The flood of applicants was roundly portrayed as a “defeat” for the US. (Japan was one of the other holdouts.) Since China’s push for new lending institutions was thought to have stemmed from frustration over the slow pace of reform at the World Bank and the International Monetary Fund – a result of the US Congress’ refusal to back agreed changes to voting shares of members – it was seen as an own goal. Coming on the heels of US complaints that China was refusing to do more to provide international public goods, US policy was criticized for being incoherent and self-defeating. It’s hard to disagree.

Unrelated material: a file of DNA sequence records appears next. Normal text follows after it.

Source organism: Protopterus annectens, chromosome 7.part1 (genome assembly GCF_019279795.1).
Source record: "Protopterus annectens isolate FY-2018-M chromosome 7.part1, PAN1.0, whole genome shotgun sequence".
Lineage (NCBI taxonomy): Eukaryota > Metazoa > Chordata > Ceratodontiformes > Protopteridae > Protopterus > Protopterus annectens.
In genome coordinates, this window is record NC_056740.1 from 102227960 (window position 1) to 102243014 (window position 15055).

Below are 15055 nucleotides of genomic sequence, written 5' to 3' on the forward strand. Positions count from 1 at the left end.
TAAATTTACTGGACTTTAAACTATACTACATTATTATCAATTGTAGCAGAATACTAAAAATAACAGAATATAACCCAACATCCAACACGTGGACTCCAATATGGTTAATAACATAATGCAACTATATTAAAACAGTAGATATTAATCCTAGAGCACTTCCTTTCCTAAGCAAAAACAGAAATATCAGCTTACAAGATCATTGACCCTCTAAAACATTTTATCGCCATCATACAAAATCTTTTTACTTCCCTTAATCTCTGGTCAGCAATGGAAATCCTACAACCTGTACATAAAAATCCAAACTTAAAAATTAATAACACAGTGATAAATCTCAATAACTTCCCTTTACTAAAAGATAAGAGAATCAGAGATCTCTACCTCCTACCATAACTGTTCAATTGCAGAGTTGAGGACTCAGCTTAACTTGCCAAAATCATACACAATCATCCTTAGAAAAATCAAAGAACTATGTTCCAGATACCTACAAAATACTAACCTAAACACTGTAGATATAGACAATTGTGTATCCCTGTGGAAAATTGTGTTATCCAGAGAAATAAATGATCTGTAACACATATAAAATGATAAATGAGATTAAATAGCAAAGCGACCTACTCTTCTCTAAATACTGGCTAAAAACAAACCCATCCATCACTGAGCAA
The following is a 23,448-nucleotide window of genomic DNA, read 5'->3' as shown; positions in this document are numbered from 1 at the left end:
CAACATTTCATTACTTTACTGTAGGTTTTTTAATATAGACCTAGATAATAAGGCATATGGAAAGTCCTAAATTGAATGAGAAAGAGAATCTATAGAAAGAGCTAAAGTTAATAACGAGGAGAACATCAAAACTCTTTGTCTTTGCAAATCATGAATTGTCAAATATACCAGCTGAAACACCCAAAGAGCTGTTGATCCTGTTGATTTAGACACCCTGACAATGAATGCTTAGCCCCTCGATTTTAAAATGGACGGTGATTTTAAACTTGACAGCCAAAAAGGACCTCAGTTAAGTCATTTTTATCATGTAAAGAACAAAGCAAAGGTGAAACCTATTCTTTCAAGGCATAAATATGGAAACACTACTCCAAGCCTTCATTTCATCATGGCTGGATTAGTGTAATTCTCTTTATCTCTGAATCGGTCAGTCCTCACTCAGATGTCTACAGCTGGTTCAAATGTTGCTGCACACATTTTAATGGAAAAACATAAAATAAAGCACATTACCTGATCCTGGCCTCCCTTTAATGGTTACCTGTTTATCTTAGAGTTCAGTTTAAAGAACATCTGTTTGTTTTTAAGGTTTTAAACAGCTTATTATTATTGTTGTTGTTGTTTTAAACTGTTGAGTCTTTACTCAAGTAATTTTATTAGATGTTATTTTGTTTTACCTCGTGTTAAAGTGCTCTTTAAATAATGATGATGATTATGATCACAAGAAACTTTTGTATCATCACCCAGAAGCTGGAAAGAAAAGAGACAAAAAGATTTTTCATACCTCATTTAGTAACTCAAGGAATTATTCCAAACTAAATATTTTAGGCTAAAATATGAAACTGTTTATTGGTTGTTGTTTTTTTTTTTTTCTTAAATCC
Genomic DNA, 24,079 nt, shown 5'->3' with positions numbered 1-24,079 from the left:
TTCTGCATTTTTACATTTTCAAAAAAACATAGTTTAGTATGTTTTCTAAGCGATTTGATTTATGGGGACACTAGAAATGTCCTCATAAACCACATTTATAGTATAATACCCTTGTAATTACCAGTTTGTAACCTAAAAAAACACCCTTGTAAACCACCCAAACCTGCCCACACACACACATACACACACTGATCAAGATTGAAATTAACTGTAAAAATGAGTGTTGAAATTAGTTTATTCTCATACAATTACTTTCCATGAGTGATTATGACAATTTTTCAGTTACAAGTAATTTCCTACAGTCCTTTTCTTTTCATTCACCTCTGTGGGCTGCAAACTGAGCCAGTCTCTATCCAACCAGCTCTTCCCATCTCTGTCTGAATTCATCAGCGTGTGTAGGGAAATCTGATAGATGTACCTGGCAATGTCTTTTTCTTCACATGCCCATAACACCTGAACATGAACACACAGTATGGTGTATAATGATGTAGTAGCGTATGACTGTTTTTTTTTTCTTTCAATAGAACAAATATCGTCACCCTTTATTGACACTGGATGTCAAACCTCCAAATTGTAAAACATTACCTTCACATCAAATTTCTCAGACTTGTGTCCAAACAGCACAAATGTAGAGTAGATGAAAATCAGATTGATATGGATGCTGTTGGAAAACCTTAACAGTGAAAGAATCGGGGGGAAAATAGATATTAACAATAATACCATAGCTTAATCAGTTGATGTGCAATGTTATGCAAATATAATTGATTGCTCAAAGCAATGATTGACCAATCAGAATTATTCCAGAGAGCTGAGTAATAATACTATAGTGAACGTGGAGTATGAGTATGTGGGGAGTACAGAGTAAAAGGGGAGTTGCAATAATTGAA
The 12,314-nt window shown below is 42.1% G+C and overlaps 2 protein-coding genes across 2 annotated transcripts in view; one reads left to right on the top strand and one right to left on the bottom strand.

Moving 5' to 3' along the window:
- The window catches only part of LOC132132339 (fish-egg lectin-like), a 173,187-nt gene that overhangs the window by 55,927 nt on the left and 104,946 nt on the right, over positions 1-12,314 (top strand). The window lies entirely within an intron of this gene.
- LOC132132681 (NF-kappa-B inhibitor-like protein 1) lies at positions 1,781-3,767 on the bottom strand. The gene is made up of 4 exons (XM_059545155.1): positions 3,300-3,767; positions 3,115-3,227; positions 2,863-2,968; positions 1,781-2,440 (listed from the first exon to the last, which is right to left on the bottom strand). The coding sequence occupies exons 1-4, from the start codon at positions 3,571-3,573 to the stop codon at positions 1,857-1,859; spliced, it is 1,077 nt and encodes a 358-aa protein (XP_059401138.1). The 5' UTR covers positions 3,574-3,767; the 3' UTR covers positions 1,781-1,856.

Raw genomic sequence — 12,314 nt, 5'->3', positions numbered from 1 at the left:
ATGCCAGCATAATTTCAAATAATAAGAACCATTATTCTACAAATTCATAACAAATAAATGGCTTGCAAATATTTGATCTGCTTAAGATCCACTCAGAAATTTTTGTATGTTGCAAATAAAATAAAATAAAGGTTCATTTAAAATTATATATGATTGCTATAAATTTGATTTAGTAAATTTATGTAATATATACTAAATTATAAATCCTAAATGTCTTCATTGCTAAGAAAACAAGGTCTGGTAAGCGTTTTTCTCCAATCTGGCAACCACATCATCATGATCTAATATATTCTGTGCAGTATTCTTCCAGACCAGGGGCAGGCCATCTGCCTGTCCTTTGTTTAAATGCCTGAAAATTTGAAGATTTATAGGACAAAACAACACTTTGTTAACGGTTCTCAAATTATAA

China flexes it military muscle; ASEAN (meekly) responds
While Beijing was winning friends and influencing countries with its still booming (if somewhat slower) economy, it was also flexing its muscle in the South China Sea. China’s activities there are well documented elsewhere in this report. Comprehensive details regarding its island building efforts – dubbed “the great wall of sand” by the commander of the US Pacific Fleet (and soon to be PACOM commander) Adm. Harry Harris – can be found via the CSIS Asia Maritime Transparency Initiative.